Why do advance care planning and palliative care interventions decrease ICU admissions and LOS? As the authors describe, the mechanism of action of these interventions is conceived as decreasing the provision of treatments that are unlikely to help patients to reach a goal that is consistent with their values and preferences. The primary mechanism of action for reducing ICU LOS is likely to be earlier decisions to limit life-sustaining therapies for patients who will ultimately die in the ICU, irrespective of the duration of life-sustaining therapy they receive. The primary limitations of this review relate to limitations in the evidence base the authors reviewed. Although evidence mounts supporting the effectiveness of palliative care, we still need to better understand the specific ways that these interventions result in different care being provided to patients. Heterogeneity of results is in part, as the authors cite, related to differences in patient populations and locations. Yet, we also need to understand which elements of palliative care and advance care planning interventions are critical to their success. For example, communication training for providers is essential, but it may not be enough to improve outcomes without the concomitant implementation of systems to support communication with families (14, 15). This understanding will be essential as we aim to disseminate such interventions systematically across our health systems. We need to know more about the mechanism of how these interventions are effective and how different intervention elements might interact with different environments to produce different results. In summary, the study by Khandelwal et al (13) is concretely relevant to insurers, health systems, hospitals, critical care, and palliative care programs, and it helps us to understand the value of palliative care to patients, families, and our health system. It provides further evidence that these interventions are a core step in achieving the triple aim for critically ill patients: by improving patient symptom management and support, by improving family support and satisfaction, and by decreasing healthcare costs by minimizing provision of treatments that are unlikely to achieve patients’ goals.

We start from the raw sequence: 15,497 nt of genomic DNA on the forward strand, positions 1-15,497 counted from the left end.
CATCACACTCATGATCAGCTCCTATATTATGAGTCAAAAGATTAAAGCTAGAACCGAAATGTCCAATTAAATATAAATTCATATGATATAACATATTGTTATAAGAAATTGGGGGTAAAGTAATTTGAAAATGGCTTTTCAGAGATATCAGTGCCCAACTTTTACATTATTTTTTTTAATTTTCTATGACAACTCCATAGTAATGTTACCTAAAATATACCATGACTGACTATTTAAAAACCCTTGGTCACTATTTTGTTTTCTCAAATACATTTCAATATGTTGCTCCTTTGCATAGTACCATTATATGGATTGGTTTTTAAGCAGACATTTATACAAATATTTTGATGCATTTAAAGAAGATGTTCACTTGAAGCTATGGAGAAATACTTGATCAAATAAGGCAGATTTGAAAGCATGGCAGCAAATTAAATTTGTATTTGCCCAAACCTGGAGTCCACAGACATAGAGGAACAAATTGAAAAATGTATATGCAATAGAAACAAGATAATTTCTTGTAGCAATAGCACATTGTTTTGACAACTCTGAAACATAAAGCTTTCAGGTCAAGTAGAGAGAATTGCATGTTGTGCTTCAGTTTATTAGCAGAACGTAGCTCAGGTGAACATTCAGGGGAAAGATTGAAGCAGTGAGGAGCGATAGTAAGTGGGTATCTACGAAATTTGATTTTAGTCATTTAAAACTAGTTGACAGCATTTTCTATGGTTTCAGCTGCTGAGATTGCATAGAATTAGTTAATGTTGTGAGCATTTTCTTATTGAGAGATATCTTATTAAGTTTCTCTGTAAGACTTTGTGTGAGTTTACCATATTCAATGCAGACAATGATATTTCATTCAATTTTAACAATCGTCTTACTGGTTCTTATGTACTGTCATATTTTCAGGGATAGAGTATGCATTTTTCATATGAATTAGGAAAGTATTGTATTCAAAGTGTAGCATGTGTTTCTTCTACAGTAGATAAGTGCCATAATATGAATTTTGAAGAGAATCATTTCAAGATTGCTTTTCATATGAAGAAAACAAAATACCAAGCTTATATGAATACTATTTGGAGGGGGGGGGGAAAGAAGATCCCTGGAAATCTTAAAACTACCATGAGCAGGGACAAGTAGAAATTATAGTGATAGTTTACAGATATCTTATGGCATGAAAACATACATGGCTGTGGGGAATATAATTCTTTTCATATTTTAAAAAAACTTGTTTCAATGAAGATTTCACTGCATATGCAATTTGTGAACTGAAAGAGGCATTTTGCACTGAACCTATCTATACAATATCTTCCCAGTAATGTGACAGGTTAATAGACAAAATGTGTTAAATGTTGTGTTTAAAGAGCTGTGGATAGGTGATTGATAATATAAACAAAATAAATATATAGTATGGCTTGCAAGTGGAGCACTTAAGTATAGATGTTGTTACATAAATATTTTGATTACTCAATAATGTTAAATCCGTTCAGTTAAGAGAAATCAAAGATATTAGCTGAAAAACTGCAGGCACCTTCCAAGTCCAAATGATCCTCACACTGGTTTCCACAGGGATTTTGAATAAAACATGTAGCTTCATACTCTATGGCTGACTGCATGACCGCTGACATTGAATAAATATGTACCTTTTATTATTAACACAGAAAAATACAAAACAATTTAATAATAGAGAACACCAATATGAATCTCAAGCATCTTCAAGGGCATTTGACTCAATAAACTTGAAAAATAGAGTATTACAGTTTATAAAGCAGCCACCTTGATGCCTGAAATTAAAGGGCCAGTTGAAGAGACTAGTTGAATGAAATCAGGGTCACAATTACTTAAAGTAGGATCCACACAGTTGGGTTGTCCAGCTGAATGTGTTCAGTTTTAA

1. Angus DC, Barnato AE, Linde-Zwirble WT, et al; Robert Wood Johnson Foundation ICU End-Of-Life Peer Group: Use of intensive care at the end of life in the United States: An epidemiologic study. Crit Care Med 2004; 32:638–643 2. McAdam JL, Fontaine DK, White DB, et al: Psychological symptoms of family members of high-risk intensive care unit patients. Am J Crit Care 2012; 21:386–393; quiz 394 3. McAdam JL, Puntillo K: Symptoms experienced by family members of patients in intensive care units. Am J Crit Care 2009; 18:200–209; quiz 210 4. Nelson JE, Angus DC, Weissfeld LA, et al; Critical Care Peer Workgroup of the Promoting Excellence in End-of-Life Care Project: End-of-life care for the critically ill: A national intensive care unit survey. Crit Care Med 2006; 34:2547–2553 5. Nelson JE, Puntillo KA, Pronovost PJ, et al: In their own words: Patients and families define high-quality palliative care in the intensive care unit. Crit Care Med 2010; 38:808–818 6. Halpern NA, Pastores SM: Critical care medicine in the United States 2000-2005: An analysis of bed numbers, occupancy rates, payer mix, and costs. Crit Care Med 2010; 38:65–71 May 2015 • Volume 43 • Number 5